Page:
Rare mollusc rediscovery in Chile


This video says about itself:

18 July 2012

Take a look at this Mossy Chiton, a member of the phylum Mollusca! Other members of this group include the slugs and snails that you find in your garden. Both chitons and snails have a strong muscular foot that they use for movement; where a snail has a single hard shell to protect its soft body a chiton has eight hard interlocking plates that allow them to curl up into a ball when disturbed.

From Wildlife Extra:

Rare tiny mollusc found after 72 year hiatus

A tiny mollusc called a chiton has been recorded for the first time for 72 years in Chile.

November 2013: The discovery of the tiny mollusc was made by Dr Moisés Aguilera from the Intertidal Ecology at the Centro de Estudios Avanzados en Zonas Áridas (CEAZA), during a field trip to launch The Open University’s global iSpot website in Chile.

Dr Aguilera said: “It was exciting because this is a very rare species, the only ovoviviparous chiton in the world and it seems to have a constrained distributional range which is not yet determined. The finding could be of global significance since populations of this species are expected to be very sensitive to local extinction. This finding will stimulate future scientific studies on these populations.”

OU Professor of Ecology and Director of iSpot, Jonathan Silvertown led the field trip on which a group of biodiversity students and scientists recorded local flora and fauna and shared this with the iSpot community.

He said: ““What an amazing start to our presence in Chile; it was wonderful to share this early observation with the iSpot community. So much was achieved on the field trip – in just a few days two students recorded 86 species on the university campus and over 400 observations were made during the week. Highlights included dolphins, sea otters, sealions, seabirds and endemic cacti and most of these now have names validated through iSpot’s unique identification system.”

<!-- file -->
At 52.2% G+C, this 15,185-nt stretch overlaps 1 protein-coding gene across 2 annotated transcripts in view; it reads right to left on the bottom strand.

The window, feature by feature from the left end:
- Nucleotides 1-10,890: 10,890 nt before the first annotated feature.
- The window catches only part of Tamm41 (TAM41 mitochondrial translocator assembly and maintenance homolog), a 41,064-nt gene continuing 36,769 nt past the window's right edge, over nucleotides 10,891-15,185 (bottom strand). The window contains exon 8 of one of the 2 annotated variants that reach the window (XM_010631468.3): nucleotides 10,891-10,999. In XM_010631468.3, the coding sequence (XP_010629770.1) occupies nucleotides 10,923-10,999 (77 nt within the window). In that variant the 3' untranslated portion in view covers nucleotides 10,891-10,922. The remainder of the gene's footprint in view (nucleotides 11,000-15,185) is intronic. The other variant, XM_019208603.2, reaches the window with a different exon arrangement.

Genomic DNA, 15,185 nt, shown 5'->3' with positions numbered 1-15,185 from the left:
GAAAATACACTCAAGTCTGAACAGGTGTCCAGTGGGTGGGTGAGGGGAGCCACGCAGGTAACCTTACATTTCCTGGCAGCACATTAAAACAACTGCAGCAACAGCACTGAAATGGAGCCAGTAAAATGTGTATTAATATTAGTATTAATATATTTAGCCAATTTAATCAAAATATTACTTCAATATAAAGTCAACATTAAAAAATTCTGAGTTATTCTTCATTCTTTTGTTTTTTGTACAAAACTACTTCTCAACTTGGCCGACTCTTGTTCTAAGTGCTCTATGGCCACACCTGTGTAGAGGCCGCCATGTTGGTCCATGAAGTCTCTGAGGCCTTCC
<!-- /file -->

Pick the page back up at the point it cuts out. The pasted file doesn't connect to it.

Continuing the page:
iSpot is a crowd-learning website that helps people identify flora and fauna, and it already has over 30,000 expert and amateur wildlife enthusiasts as part of its community. It was launched in June 2009 and aims to help anyone identify anything in nature. Earlier this year it captured its 300,000th observation. Previous significant identifications on iSpot include a six year-old girl who discovered the Euonymus leaf notcher moth, which was quickly identified by iSpot experts as the first of its kind ever seen in Europe. Another amateur naturalist discovered a species of bee-fly not seen in Britain before.

That chiton species in Chile is called Calloplax vivipara.